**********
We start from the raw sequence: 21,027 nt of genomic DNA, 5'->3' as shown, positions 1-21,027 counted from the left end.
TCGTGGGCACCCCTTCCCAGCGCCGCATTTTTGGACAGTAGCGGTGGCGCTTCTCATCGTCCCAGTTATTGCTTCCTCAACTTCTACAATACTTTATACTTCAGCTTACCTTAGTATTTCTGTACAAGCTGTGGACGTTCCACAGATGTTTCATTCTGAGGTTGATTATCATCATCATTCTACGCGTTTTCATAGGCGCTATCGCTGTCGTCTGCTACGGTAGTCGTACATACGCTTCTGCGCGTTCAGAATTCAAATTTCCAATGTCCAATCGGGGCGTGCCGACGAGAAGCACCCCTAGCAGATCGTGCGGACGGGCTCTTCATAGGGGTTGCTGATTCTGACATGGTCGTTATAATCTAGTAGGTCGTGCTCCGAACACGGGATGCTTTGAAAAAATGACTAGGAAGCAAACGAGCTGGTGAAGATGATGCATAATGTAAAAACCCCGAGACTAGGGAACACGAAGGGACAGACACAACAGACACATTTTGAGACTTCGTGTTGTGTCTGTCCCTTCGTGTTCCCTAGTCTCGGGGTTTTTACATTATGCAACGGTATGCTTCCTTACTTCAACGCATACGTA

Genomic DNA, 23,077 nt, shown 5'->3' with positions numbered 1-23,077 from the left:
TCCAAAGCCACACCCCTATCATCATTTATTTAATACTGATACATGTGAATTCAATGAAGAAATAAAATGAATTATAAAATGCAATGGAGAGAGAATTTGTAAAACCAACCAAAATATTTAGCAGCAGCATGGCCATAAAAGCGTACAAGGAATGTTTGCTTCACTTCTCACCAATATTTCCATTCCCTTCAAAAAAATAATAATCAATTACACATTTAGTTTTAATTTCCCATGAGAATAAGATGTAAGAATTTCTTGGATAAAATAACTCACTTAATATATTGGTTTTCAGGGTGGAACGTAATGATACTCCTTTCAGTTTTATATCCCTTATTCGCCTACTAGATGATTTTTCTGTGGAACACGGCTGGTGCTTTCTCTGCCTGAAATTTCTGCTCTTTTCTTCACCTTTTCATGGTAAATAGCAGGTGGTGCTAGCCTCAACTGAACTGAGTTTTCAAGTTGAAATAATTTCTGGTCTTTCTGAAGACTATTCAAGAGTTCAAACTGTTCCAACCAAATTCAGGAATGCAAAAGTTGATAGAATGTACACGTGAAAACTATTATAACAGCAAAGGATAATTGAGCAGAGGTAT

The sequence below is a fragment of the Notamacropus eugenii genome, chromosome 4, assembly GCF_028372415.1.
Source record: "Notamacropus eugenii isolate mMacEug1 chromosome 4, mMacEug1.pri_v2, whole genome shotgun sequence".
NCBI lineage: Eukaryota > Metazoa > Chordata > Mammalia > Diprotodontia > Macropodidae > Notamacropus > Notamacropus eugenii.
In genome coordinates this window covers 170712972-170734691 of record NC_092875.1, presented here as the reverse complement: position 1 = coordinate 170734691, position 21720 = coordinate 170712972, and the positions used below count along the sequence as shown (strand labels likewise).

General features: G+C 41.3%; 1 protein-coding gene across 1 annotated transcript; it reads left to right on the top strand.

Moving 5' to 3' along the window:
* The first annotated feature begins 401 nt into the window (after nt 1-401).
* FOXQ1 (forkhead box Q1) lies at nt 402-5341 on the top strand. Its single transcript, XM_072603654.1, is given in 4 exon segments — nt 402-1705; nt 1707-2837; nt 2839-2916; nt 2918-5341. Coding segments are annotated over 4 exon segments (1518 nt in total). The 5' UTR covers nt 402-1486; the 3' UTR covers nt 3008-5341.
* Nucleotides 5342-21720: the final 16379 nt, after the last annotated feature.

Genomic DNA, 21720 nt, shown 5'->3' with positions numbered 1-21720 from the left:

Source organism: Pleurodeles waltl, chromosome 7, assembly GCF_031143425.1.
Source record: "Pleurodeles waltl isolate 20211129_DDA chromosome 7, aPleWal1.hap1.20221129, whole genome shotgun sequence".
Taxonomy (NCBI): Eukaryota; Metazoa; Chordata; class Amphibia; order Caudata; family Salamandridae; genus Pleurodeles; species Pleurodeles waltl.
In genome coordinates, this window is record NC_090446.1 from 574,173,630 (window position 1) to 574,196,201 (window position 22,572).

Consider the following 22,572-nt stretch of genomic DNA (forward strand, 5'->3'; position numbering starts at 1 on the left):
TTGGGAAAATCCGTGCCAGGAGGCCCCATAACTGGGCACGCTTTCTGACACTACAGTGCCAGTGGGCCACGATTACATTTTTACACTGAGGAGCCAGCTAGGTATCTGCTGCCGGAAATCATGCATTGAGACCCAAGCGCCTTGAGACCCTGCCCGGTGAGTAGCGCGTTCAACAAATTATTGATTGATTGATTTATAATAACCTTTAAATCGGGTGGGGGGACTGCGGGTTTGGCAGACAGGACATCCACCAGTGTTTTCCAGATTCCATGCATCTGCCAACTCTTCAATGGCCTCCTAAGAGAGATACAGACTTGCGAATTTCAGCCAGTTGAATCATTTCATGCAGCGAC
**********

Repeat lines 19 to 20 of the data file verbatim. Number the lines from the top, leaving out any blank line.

Consider the following 22,572-nt stretch of genomic DNA (forward strand, 5'->3'; position numbering starts at 1 on the left):
TTGGGAAAATCCGTGCCAGGAGGCCCCATAACTGGGCACGCTTTCTGACACTACAGTGCCAGTGGGCCACGATTACATTTTTACACTGAGGAGCCAGCTAGGTATCTGCTGCCGGAAATCATGCATTGAGACCCAAGCGCCTTGAGACCCTGCCCGGTGAGTAGCGCGTTCAACAAATTATTGATTGATTGATTTATAATAACCTTTAAATCGGGTGGGGGGACTGCGGGTTTGGCAGACAGGACATCCACCAGTGTTTTCCAGATTCCATGCATCTGCCAACTCTTCAATGGCCTCCTAAGAGAGATACAGACTTGCGAATTTCAGCCAGTTGAATCATTTCATGCAGCGAC